Under Armour could face long-term consequences from allegations that it fostered a workplace culture that women found demeaning, an analyst said Tuesday.

The analyst’s comments stem from a report Monday in the Wall Street Journal that said Under Armour executives and other employees over the years had accompanied athletes and co-workers to strip clubs after sporting and corporate events, and that employees were allowed to expense those visits or the company paid. The newspaper said a company executive alerted employees earlier this year that they were no longer permitted to pay for strip club, gambling or other adult entertainment using corporate cards.


The Baltimore-based sports apparel maker issued a statement in response to the story Monday saying the company has addressed “these serious allegations of the past.”

In a note Tuesday, Camilla Yanushevsky, an equity analyst at CFRA Research, said she expects long-term damage.

“With the #MeToo movement building global momentum, we expect these allegations to strain [Under Armour’s] partnerships with influential female athletes, and to dampen brand trust long term,” wrote Yanushevsky, who maintained her sell rating on the stock.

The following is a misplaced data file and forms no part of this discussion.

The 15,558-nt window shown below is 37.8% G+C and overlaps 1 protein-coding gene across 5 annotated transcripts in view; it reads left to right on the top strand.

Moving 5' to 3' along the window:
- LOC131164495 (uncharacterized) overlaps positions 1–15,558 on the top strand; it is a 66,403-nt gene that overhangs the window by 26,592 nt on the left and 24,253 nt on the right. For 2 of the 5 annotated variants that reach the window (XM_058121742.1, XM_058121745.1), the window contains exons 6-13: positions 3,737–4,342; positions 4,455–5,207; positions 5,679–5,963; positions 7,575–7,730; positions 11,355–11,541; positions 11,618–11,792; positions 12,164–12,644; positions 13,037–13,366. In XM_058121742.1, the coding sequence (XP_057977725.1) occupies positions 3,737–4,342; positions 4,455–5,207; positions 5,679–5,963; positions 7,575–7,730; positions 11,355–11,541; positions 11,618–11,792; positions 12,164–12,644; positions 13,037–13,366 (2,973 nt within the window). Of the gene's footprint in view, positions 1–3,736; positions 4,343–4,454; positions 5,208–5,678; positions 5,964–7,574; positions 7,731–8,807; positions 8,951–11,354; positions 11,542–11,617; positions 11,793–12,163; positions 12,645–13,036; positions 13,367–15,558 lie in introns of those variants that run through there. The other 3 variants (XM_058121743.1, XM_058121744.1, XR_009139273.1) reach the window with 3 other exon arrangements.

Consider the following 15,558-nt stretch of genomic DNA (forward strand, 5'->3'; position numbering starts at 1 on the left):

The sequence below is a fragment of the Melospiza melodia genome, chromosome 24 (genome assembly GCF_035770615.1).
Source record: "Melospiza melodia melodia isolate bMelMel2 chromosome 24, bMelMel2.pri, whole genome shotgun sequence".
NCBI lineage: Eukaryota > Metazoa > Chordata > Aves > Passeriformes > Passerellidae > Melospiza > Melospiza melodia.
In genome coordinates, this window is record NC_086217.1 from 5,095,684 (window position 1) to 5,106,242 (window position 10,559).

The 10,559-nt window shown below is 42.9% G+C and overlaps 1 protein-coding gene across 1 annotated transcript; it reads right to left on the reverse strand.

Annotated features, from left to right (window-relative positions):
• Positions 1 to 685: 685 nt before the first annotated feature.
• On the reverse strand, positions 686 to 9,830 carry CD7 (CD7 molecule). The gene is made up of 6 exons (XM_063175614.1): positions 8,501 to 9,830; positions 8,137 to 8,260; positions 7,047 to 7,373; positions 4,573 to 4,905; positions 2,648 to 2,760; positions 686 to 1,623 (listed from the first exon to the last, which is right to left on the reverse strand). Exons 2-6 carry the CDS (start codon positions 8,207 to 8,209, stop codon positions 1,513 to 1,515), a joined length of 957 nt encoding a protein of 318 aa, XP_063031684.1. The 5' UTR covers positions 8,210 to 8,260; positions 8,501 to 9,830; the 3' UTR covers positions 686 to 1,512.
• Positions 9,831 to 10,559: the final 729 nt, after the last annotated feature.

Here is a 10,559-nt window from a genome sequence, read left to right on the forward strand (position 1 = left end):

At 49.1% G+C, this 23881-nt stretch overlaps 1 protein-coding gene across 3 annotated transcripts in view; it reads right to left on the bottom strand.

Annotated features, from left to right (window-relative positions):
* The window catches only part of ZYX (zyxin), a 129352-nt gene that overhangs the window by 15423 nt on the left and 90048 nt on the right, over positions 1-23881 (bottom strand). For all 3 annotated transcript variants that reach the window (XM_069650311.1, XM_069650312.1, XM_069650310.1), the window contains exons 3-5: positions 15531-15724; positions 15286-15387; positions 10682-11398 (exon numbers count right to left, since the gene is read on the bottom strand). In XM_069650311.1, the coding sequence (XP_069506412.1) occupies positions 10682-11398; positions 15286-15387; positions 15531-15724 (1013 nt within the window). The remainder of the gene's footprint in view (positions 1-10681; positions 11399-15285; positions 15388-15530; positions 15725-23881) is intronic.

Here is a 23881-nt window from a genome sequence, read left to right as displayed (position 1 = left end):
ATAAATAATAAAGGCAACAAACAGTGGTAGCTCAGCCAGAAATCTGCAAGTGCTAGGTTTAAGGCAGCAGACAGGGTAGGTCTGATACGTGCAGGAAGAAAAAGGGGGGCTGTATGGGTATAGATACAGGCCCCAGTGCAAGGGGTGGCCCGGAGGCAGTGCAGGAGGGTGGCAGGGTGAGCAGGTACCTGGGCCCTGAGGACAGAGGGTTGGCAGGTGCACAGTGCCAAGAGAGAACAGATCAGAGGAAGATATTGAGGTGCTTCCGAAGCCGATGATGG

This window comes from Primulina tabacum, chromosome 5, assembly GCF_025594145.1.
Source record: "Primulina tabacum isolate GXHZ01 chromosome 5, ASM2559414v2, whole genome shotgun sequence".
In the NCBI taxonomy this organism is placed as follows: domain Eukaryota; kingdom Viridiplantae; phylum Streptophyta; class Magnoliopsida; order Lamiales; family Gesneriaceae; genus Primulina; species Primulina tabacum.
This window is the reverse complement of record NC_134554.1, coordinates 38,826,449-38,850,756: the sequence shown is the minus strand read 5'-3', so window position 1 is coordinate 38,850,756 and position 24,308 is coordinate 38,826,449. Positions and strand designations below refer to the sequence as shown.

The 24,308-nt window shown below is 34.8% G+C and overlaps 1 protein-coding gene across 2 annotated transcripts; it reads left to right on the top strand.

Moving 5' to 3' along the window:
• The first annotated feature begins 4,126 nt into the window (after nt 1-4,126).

“Executives at Under Armour have for years taken athletes and employees to strip clubs, the WSJ alleged in a November 5 report,” Yanushevsky said in her note. “The Journal also cited sources that these trips were among other practices within the company that women found to be demeaning.”

Report: Women question Under Armour culture that until recently allowed employees to expense strip club visits

Under Armour fostered a culture that some women found demeaning, including allowing employees to expense visits to strip clubs, according to an investigation by The Wall Street Journal.

The Wall Street Journal found that “some top male executives violated company policy by behaving inappropriately with female subordinates” and that women were invited to an “annual company event based on their attractiveness to appeal to male guests.”

Under Armour has identified its women’s business as a high growth opportunity. The brand has aggressively courted female consumers, in part by signing high-profile athlete endorsers such as principal ballet dancer Misty Copeland and skier Lindsay Vonn and building apparel collections around such celebrities.

In a letter to employees, Under Armour founder and CEO Kevin Plank and company President Patrik Frisk said of the Wall Street Journal report: “This was tough to read. This is not the culture we envision for Under Armour.”

“We believe that there is systemic inequality in the global workplace and will embrace this opportunity to accelerate the ongoing meaningful cultural transformation that is already underway at Under Armour,” the letter read. “We can and will do better.”